Which Cloud is Best – AWS vs GCP
Recently we compared Amazon Web Services to Microsoft Azure. Those aren’t the only two providers out there even if they are the biggest, and so today we’ll be introducing Google Cloud Platform to the mix.
We’ll start by seeing how GCP compares to AWS.
Google Cloud Platform (GCP) began back in April 2008, whereas Amazon Web Service (AWS) was launched a little earlier in 2006. But does that mean AWS is automatically the better provider?
Actually there are lots of factors we need to consider before deciding. Each business has different needs to be catered for by cloud providers. So just because one organisation favours one provider that doesn’t mean they’re right for you.
To really find out whether GCP or AWS is best, let’s take a look at everything from their coverage and sustainability, to the specific services they supply. First up is one of the main reasons people turn to cloud providers – paperless file storage solutions.
File Storage and Transport Solutions
File storage solutions offered by cloud providers are increasingly popular. Not only do they provide essentially limitless storage for your data, but they increase the ease with which you can locate and share your files with others. Whether you’re a massive company or you’re just starting out, cloud based storage can be really useful. So let’s see how GCP and AWS compare.
Let’s start with Google
There are six main services to take note of when looking at GCP. Firstly, you’ve got Cloud Filestore, which is designed for applications that need a file system interface and a shared file system.
Secondly, is Cloud Storage, a high-performance object storage with four storage classes. You can move your data across these classes as you choose, depending on where performance is best optimised.
Thirdly, is Persistent Disk, a flexible block storage that offers multi-reader capabilities.
Next, we’ve got Cloud Storage for Firebase, which is used to store user-generated content.
The next one to take note of is data transfer services, which can be used to move structured and unstructured datasets into Cloud Storage, BigQuery, or Cloud Dataproc.
And finally, there’s Drive Enterprise. This provides a place for collaborating through storing, sharing, and editing files. So GCP has a good variety in terms of file storage.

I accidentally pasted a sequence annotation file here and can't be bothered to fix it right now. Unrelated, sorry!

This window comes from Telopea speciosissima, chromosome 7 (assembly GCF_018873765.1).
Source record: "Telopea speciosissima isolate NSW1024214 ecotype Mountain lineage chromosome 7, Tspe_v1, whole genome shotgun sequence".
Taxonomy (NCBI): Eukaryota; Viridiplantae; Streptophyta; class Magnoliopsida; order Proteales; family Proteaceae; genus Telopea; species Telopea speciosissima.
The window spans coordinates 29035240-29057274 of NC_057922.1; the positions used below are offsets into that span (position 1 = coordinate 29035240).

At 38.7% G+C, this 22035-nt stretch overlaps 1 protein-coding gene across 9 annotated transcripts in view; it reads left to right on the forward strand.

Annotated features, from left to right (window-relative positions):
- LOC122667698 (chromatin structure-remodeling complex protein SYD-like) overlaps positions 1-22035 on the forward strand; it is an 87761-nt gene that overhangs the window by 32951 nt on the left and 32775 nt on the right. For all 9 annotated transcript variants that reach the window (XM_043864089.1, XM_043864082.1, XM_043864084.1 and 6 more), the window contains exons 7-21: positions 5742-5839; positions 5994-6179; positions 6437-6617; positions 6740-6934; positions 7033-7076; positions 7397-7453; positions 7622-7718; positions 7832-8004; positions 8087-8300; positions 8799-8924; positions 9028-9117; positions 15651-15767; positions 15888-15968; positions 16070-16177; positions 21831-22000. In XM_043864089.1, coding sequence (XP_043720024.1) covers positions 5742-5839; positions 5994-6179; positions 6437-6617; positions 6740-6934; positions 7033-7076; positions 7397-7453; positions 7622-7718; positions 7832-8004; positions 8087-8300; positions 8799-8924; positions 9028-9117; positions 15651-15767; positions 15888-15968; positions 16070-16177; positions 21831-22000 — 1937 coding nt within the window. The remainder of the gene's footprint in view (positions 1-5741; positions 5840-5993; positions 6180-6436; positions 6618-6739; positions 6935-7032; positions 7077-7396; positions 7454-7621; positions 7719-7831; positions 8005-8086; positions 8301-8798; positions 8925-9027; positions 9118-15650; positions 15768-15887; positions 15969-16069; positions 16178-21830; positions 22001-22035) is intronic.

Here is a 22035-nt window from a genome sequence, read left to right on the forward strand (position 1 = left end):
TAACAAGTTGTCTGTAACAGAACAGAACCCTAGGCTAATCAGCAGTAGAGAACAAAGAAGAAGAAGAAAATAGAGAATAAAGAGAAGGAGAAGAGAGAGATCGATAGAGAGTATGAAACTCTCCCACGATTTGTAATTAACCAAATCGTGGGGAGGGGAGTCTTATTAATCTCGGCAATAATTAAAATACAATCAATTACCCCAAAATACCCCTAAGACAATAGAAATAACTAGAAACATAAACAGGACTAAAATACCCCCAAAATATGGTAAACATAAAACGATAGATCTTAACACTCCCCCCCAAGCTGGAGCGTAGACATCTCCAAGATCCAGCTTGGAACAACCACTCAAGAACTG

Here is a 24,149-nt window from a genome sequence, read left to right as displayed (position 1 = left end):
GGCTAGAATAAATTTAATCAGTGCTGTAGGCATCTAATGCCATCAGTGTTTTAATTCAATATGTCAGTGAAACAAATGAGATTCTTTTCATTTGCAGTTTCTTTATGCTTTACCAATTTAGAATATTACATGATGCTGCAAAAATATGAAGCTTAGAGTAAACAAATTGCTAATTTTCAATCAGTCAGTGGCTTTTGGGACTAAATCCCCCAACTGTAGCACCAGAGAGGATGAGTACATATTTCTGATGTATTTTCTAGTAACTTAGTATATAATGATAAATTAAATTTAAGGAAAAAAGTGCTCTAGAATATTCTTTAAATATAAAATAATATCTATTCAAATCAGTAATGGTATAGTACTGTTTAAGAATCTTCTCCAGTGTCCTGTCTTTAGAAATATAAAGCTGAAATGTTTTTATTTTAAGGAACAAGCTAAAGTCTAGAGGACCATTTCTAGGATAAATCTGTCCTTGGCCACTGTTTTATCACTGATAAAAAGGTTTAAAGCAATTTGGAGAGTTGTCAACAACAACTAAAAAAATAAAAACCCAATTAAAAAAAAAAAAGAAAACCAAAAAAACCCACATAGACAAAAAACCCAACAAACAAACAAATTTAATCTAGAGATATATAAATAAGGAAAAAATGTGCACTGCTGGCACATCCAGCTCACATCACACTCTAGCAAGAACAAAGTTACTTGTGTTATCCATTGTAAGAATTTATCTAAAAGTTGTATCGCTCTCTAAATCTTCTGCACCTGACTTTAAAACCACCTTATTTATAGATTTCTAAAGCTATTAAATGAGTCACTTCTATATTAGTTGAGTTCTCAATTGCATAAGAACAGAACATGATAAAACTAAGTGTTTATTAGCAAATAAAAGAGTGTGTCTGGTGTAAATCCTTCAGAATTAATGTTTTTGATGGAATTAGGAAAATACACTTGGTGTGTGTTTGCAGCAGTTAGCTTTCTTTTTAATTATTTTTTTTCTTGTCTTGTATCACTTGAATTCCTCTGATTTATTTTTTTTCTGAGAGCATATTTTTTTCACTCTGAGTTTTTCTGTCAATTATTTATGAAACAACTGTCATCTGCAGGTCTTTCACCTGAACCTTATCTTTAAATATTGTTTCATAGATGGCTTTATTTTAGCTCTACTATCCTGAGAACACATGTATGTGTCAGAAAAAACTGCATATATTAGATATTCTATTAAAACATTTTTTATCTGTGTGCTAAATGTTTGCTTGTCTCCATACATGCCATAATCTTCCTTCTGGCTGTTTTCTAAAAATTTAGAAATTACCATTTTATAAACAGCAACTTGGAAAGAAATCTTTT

But what about AWS?
Amazon has a stunningly large array of storage solutions.
First things first, there’s Amazon Elastic Block Store, which offers low-latency block storage for Amazon EC2 and helps you tune applications with the best storage capacity, performance and cost.
Amazon’s Elastic File System is a scalable storage system for AWS Cloud services. There is also the Amazon Simple Storage Service (or Amazon S3), an object storage to store and access any type of data online.
Amazon FSx for Lustre is a file system for compute-intensive workloads.
Similarly is Amazon FSx for Windows File Server, which lets you move Windows-based applications to AWS if they need file storage, with the same compatibility and features they rely on already.
Amazon S3 Glacier is an archive storage for long-term backup of any data type.
AWS Backup is pretty self explanatory – a backup storage service that can work alongside AWS Storage Gateway. This basically integrates AWS Cloud storage to your on-premises location.
And a final storage solution worth noting is Data Transfer Services. This is a variety of services used to migrate your data to and from the Cloud, helping you make the most of these services.
So you can see both GCP and AWS have a lot to offer in terms of storage space, and services to move your data into this space. We always advise you select based on what fits your needs best, however in terms of the sheer variety of services, it’s fair to say AWS wins this time.
No cloud provider currently has complete global coverage, but they’re all expanding their regions, zones, and datacenters. This is important because sometimes certain products and services are only available in specific regions.
If you’re looking to develop on a global level, you’ll also want as much coverage as possible. With a higher number of datacenters comes a larger number of places you can choose to store your data. So which of our two cloud providers has the greater coverage?
GCP has a map of its current zones and future planned zones for anyone to browse. They currently have 61 zones placed within 20 regions. But they have plans to expand into South Korea (Seoul), further into the USA (Salt Lake City), and Indonesia (Jakarta). Not every single GCP product is available in each region or zone. So it’s important to decide what you need before choosing GCP, to make sure these services are available in your region. Generally, GCP regions include the majority of their services, but it’s always worth checking beforehand.
AWS is slightly larger than GCP in terms of regions and zones it covers. But only slightly! They currently have 21 availability zones, within 21 regions. But they have announced plans to expand with 12 new availability zones and four more regions. These chosen regions are in Bahrain, Cape Town, Jakarta, and Milan. They also have a handy map for customers and potential customers to view each area they cover. Again, it’s worth checking which services are covered in your chosen zone before buying into anything.
In terms of regions each provider covers, AWS has a slight lead. However, it isn’t completely conclusive So if you’re leaning towards GCP, they do still have a good range for you to consider!
Autoscaling is important for most developing businesses. It allows applications to deal with changes in demand and traffic by scaling to deal with fluctuations automatically. GCP offers autoscaling services in its managed instance groups. This helps to deal with increases in traffic but also to minimise cost when the need for resources has once again decreased.
GCP allows you to scale using various policies. These include: average CPU utilization, HTTP load balancing serving capacity (based on utilization or requests per second), and Stackdriver Monitoring metrics. You can also set a target utilization level at which to maintain your virtual machine instances. As soon as you’ve defined your autoscaling policy, you’re all set. Simple!